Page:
SPRINGDALE — Forty years ago, Ed Stilley had a revelation. The religious devotion of this farmer from Carroll County led him to start making homespun stringed instruments, even though he had no musical or carpentry expertise.
Turning 89 this year, Stilley is the subject of a special exhibition at downtown Springdale's Shiloh Museum of Ozark History. The museum, a lively repository of objects and information, delves into the past of a half-dozen Northwest Arkansas counties.
Artifacts here are engagingly eclectic. On display in the lobby is a recently acquired item that may stretch some observers' notion of the terms "historic" or "antique."
Manufactured in 1976, the object is an Amana Radarange, an early microwave oven. An information panel notes that the first microwaves, marketed in 1967, were operated via dial settings. The push-button model on display, donated by a Fayetteville family, was one of the earliest digital microwaves — back then an amazing novelty, now a commonplace appliance.
As for Ed Stilley, he is portrayed as a paragon of Ozarks folklore. In 1979, "according to Stilley, he received a directive from God to build musical instruments and give them away to children. For the next 25 years, without any musical training, he made more than 200 instruments. Each was built with odds and ends from around his home near Hogscald Hollow, which he shared with his wife and five children. He only stopped in 2004 when his hands could no longer do the work required to construct an instrument."
On display are more than 20 of Stilley's instruments, all on loan from private collectors. Included is a rough-hewn banjo that was his first completed effort. Most of his instruments are carved with religious messages, along the lines of: "True Faith, True Light. Have Faith in God."
Shiloh Museum exhibits go as far back as the arrival of American Indians nearly 15,000 years ago. A mural depicts a life-size prehistoric mastodon towering over a silhouetted spear-wielding hunter. Visitors are informed that when the first European settlers showed up in the 1820s, there were still herds of bison roaming the prairies of Washington and Benton counties.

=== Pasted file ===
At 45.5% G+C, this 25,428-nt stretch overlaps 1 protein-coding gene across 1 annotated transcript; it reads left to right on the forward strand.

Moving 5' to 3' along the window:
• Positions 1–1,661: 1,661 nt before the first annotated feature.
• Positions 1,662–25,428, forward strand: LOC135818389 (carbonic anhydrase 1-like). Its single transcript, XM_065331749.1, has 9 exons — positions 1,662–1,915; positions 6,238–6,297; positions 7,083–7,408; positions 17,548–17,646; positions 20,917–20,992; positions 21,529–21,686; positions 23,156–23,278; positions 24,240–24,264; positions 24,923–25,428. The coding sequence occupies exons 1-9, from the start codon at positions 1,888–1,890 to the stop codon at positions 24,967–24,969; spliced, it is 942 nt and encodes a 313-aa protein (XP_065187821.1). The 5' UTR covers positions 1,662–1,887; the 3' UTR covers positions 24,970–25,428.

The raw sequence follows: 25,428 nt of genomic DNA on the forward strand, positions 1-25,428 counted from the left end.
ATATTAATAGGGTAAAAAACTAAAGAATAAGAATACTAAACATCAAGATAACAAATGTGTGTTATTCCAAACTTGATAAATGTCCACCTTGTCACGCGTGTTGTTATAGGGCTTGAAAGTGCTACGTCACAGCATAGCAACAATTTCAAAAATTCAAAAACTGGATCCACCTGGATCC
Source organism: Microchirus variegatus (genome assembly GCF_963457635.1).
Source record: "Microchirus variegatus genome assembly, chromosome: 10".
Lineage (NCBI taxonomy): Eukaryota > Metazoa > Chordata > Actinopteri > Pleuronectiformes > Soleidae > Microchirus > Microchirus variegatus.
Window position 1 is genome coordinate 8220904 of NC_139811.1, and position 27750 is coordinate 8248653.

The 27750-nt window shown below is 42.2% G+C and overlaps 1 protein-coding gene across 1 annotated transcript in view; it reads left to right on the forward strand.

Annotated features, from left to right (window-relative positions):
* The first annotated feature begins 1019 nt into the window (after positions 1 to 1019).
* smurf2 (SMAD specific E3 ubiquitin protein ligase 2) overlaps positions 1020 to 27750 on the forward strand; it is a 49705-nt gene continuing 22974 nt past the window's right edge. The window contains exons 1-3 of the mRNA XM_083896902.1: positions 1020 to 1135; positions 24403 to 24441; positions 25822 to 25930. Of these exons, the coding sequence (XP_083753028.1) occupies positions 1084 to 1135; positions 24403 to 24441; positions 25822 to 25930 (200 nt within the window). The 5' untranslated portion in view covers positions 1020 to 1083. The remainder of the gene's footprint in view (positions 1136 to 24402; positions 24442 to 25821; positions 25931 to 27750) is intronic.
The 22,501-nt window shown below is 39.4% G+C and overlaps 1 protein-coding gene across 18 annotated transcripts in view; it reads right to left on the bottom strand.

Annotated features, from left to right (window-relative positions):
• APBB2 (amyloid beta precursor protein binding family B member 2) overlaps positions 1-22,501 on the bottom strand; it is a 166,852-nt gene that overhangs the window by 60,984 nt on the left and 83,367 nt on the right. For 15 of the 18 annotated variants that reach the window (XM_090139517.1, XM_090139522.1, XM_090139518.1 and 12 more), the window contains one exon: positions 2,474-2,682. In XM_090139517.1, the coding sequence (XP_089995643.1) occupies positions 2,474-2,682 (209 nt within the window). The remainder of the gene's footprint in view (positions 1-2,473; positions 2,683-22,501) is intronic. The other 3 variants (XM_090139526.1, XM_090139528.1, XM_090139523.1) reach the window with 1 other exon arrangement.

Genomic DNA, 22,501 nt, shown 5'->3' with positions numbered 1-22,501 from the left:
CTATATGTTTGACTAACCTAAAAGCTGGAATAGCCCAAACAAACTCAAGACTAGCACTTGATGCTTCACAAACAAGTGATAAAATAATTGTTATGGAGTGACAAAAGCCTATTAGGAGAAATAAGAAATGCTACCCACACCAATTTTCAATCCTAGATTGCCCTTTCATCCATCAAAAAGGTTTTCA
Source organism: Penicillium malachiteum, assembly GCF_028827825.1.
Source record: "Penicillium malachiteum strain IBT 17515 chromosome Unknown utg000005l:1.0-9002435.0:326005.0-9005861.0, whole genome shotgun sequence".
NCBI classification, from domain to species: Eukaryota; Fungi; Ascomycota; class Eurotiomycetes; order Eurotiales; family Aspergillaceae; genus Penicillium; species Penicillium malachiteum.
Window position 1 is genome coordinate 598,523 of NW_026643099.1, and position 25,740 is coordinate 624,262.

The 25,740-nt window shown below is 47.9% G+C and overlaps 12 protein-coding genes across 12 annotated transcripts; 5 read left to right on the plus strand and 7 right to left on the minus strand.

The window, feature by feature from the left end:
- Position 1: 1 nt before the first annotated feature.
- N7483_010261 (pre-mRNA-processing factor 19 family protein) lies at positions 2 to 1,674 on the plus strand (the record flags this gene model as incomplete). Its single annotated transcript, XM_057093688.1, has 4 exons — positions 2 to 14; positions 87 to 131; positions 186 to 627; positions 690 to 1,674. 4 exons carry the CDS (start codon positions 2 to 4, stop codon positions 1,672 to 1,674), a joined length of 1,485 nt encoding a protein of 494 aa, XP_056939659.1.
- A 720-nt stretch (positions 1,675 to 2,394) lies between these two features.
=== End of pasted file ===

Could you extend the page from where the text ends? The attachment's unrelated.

Several hands-on displays provide fun as well as knowledge. Visitors are invited to "build your own log cabin" in miniature scale. A telegraph set complete with dot-and-dash codes for each letter of the alphabet asks: "How fast can you send a message in Morse code?" Five old-fashioned locks offer this challenge: "Hurry! The conductor's on his way and he needs you to open all the locks. Can you match the keys to the locks?"
On the grounds of the museum, six structures dating between the 1850s and 1930s offer more views of Northwest Arkansas' past. One of the half-dozen, Searcy House, was built at its present site in the 1870s by a Baptist minister. It is furnished to reflect the decade just after World War II.
The remaining buildings were moved here from other locations. They include a barn, a general store, a doctor's office, an outhouse and a log cabin. Erected before the Civil War in Washington County, the cabin later was incorporated into a larger house, which is why every wall has a door. The two-seat outhouse, also from Washington County, has air holes shaped like both a crescent moon (for women) and a sunburst (for men). More so than the Amana microwave, the outdoor toilet is a full-fledged antique.
Shiloh Museum of Ozark History, 118 W. Johnson Ave., Springdale, is open 10 a.m.-5 p.m. Monday-Saturday. Admission is free, with donations welcome. Visit shilohmuseum.org or call (479) 750-8165.
Style on 06/11/2019
Print Headline: Shiloh Museum eclectic experience